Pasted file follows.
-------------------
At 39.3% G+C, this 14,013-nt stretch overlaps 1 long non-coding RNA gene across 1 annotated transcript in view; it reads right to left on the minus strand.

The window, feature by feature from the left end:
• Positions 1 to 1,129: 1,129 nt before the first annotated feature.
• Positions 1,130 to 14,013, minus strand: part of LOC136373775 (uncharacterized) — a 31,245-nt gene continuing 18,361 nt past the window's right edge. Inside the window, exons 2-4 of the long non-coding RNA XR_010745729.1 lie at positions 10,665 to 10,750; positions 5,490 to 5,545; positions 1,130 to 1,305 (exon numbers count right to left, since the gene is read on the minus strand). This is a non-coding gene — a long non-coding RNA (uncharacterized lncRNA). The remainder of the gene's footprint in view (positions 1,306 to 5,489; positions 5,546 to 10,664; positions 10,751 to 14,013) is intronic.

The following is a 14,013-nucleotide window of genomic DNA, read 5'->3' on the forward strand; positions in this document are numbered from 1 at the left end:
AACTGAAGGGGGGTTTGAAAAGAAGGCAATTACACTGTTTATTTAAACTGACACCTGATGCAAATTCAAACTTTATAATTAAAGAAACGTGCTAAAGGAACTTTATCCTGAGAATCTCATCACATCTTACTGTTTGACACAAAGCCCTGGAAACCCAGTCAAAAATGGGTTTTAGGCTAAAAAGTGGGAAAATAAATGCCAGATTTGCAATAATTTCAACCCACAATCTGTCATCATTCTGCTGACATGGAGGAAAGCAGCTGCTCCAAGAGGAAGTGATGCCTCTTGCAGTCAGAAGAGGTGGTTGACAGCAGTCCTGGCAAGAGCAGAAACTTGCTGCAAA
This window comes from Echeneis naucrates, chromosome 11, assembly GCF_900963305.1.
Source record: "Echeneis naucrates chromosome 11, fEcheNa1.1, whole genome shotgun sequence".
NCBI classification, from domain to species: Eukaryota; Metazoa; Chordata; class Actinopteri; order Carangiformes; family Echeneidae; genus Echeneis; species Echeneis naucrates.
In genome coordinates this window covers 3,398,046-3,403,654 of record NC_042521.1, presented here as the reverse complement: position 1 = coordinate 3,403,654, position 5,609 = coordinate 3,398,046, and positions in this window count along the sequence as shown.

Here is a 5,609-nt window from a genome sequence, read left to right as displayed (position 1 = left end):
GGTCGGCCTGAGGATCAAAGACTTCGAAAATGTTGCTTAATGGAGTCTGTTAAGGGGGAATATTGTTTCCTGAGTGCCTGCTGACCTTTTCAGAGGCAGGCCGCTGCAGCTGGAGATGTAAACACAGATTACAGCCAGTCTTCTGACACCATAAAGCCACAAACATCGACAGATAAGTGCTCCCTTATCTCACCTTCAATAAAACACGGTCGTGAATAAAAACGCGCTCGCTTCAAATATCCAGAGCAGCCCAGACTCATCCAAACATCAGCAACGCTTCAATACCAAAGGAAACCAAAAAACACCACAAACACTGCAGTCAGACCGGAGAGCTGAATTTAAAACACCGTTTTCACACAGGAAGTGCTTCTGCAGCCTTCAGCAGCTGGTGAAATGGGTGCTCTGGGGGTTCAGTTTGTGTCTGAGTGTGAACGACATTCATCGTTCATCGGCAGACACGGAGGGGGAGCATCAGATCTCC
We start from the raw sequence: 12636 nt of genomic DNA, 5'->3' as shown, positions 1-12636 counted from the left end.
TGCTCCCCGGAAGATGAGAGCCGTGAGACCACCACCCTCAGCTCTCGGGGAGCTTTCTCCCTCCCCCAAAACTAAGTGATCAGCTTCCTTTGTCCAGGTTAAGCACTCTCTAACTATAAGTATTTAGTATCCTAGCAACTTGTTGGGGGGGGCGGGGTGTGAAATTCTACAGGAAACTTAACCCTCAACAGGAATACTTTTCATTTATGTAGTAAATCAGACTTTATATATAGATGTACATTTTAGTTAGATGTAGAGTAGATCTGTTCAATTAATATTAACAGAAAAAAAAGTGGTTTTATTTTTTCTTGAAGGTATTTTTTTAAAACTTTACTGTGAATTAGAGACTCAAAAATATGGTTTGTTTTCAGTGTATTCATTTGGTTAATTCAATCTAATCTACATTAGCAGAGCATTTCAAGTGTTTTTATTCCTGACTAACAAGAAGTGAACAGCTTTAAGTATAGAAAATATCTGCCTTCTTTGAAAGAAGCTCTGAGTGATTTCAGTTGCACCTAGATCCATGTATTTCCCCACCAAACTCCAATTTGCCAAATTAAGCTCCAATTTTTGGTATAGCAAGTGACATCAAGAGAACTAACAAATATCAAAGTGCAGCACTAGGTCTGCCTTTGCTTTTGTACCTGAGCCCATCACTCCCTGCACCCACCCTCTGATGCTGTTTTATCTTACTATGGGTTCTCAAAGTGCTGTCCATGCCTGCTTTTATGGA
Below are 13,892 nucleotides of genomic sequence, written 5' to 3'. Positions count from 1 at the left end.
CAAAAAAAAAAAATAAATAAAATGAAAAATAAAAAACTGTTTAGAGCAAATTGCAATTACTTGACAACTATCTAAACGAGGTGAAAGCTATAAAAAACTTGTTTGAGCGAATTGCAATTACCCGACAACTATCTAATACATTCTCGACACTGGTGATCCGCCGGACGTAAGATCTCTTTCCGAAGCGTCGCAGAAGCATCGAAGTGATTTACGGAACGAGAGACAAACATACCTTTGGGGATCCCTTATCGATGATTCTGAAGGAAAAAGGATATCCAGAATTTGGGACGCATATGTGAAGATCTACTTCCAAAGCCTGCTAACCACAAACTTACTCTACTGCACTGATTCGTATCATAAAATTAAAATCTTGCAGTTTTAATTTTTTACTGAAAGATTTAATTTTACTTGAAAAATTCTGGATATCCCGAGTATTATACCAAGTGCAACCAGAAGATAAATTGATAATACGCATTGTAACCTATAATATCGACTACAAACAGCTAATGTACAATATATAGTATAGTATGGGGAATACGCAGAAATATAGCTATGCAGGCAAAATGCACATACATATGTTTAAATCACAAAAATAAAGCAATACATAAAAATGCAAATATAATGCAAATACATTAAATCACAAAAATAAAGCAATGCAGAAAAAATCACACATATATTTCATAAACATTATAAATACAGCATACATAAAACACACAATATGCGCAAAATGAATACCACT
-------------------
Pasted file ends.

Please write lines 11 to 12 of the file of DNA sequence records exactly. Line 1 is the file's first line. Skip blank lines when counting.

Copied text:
Here is a 5,609-nt window from a genome sequence, read left to right as displayed (position 1 = left end):
GGTCGGCCTGAGGATCAAAGACTTCGAAAATGTTGCTTAATGGAGTCTGTTAAGGGGGAATATTGTTTCCTGAGTGCCTGCTGACCTTTTCAGAGGCAGGCCGCTGCAGCTGGAGATGTAAACACAGATTACAGCCAGTCTTCTGACACCATAAAGCCACAAACATCGACAGATAAGTGCTCCCTTATCTCACCTTCAATAAAACACGGTCGTGAATAAAAACGCGCTCGCTTCAAATATCCAGAGCAGCCCAGACTCATCCAAACATCAGCAACGCTTCAATACCAAAGGAAACCAAAAAACACCACAAACACTGCAGTCAGACCGGAGAGCTGAATTTAAAACACCGTTTTCACACAGGAAGTGCTTCTGCAGCCTTCAGCAGCTGGTGAAATGGGTGCTCTGGGGGTTCAGTTTGTGTCTGAGTGTGAACGACATTCATCGTTCATCGGCAGACACGGAGGGGGAGCATCAGATCTCC